Brand new, hot off the press, the 2021 Media Sales Report is now available for all to download!
This series of Improving Sales Performance focuses on the analysis of the 2021 Media Sales Report conducted by The Center for Sales Strategy; unpacking the data from the surveys to help media sales teams use these insights to drive sales performance in the year ahead.
In the first episode of the series, Matt is joined by industry experts, Stephanie Downs, Trey Morris, and Beth Sunshine, to dig into the key takeaways from the 2021 Media Sales Report and discuss the future and outlook of the media sales industry based on the data in the report.
Tune in now or keep reading for a brief overview.
Methodology Behind the 2021 Media Sales Report
In October 2021, we surveyed over 250 sales leaders and salespeople, with the majority having 11+ years of B2B sales experience.
We ask for their thoughts on expectations, strategies, and tactics they felt had the greatest impact on media sales in 2021 to help drive sales performance in the year ahead.
It’s also important to note that results came from a well-balanced market in radio, television, digital, newspaper, and cable.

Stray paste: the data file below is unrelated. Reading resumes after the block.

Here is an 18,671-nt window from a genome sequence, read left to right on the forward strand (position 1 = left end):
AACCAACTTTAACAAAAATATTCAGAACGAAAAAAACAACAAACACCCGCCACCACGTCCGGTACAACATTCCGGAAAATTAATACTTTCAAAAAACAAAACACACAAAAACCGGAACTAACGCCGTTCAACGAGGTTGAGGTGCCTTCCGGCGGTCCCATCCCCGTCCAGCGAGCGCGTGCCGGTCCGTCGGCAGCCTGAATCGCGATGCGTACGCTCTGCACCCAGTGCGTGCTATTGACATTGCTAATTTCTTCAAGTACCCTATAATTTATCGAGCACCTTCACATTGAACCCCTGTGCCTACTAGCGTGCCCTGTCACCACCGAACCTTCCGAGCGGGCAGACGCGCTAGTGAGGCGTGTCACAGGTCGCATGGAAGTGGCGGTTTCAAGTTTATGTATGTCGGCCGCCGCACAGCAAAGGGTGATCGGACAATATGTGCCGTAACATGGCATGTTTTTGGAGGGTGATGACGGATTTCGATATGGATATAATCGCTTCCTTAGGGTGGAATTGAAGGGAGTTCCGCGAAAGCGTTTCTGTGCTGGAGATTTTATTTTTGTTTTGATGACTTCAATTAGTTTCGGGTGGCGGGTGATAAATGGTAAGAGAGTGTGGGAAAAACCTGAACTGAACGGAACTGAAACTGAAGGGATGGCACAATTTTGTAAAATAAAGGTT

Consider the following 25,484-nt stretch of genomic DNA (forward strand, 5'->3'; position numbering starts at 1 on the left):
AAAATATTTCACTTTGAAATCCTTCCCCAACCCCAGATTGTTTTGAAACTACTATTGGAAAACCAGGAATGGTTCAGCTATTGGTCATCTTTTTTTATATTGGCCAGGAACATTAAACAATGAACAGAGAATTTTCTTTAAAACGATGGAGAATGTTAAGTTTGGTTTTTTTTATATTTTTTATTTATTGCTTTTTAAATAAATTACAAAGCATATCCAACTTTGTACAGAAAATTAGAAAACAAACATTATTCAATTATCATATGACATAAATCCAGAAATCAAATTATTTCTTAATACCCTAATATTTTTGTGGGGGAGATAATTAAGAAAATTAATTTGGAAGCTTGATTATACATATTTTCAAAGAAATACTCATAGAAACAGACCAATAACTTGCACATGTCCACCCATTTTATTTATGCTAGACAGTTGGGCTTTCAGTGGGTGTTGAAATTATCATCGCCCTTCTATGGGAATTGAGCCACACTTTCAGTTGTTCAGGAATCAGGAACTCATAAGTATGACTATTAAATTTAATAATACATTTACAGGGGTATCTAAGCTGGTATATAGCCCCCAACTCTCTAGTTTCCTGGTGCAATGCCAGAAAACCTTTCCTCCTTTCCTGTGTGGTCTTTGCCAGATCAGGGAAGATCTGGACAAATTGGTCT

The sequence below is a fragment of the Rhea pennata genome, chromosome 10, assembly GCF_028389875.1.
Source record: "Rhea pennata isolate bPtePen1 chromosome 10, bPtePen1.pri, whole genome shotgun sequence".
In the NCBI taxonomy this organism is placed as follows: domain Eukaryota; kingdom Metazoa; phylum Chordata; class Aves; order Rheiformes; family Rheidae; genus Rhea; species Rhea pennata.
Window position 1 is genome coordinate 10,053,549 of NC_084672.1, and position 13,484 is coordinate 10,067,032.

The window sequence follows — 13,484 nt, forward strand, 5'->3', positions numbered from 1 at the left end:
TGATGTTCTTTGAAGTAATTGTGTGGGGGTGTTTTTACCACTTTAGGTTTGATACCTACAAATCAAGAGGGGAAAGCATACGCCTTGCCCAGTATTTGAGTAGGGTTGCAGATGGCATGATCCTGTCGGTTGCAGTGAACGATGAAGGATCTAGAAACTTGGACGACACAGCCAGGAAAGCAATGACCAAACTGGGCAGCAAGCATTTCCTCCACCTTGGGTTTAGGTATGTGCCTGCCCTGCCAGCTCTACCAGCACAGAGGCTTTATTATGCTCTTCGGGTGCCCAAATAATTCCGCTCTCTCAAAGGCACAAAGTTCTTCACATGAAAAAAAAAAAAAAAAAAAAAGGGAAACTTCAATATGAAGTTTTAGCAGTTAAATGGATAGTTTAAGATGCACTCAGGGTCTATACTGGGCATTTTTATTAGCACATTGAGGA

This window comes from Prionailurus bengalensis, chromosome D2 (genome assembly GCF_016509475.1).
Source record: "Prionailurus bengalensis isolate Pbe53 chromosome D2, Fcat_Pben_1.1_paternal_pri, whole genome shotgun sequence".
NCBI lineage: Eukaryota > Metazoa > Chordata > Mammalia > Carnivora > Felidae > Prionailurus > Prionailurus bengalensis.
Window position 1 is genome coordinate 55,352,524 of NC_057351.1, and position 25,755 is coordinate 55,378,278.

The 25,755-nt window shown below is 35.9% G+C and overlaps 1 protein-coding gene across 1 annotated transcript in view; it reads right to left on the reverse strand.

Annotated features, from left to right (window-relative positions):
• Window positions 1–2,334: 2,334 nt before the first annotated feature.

5 Key Findings
- Sales managers are experiencing recruitment woes.
- Learning and development is key to retaining sales superstars.
- It’s still hard to get appointments.
- Sales enablement collateral is lacking.
- Company culture is a key driver of organizational success.
Sales Department Structure and Learning & Development
Stephanie Downs, Partner and Vice President Senior Consultant at The Center for Sales Strategy, discusses the section on Sales Department Structure (Size and Compensation) and Learning and Development.
Early in the report, readers learn that 53% of sales managers admit recruitment is the hardest part of their jobs today. When asked what the hardest things for sales managers are today, Stephanie says hands-down recruitment and new business development.
“In almost every conversation with sales leaders, we talk about recruitment,” she states. “Which leads into the second biggest hardship – new business development.”
8% sales managers said new business development is the hardest thing today. This leads them to think that they should add people to their team – and the survey proves that 57% of managers saying they need more people on their team.
When asked the same question (hardest part of the job today), salespeople also feel that new business development is a struggle, but through more specific parts of the sales process. Getting the first appointment, finding it hard to connect with decision makers, struggling to make connections in general, these are just a few points Stephanie addresses.